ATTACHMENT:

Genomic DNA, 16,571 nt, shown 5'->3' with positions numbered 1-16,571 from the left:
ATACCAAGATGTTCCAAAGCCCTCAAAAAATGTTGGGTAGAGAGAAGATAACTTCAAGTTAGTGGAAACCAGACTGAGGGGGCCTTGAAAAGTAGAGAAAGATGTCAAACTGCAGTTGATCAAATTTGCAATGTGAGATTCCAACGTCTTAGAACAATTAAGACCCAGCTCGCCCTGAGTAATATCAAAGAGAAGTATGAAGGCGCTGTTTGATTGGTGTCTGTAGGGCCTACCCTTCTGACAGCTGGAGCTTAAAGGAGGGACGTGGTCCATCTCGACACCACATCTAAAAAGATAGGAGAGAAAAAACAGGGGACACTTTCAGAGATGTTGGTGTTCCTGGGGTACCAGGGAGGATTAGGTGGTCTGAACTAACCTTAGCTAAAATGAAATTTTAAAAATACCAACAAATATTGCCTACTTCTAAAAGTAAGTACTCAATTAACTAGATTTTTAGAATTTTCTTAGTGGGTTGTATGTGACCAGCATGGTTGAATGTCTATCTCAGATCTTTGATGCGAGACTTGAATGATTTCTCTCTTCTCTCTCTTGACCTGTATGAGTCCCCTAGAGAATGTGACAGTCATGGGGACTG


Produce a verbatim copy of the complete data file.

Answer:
Genomic DNA, 16,571 nt, shown 5'->3' with positions numbered 1-16,571 from the left:
ATACCAAGATGTTCCAAAGCCCTCAAAAAATGTTGGGTAGAGAGAAGATAACTTCAAGTTAGTGGAAACCAGACTGAGGGGGCCTTGAAAAGTAGAGAAAGATGTCAAACTGCAGTTGATCAAATTTGCAATGTGAGATTCCAACGTCTTAGAACAATTAAGACCCAGCTCGCCCTGAGTAATATCAAAGAGAAGTATGAAGGCGCTGTTTGATTGGTGTCTGTAGGGCCTACCCTTCTGACAGCTGGAGCTTAAAGGAGGGACGTGGTCCATCTCGACACCACATCTAAAAAGATAGGAGAGAAAAAACAGGGGACACTTTCAGAGATGTTGGTGTTCCTGGGGTACCAGGGAGGATTAGGTGGTCTGAACTAACCTTAGCTAAAATGAAATTTTAAAAATACCAACAAATATTGCCTACTTCTAAAAGTAAGTACTCAATTAACTAGATTTTTAGAATTTTCTTAGTGGGTTGTATGTGACCAGCATGGTTGAATGTCTATCTCAGATCTTTGATGCGAGACTTGAATGATTTCTCTCTTCTCTCTCTTGACCTGTATGAGTCCCCTAGAGAATGTGACAGTCATGGGGACTG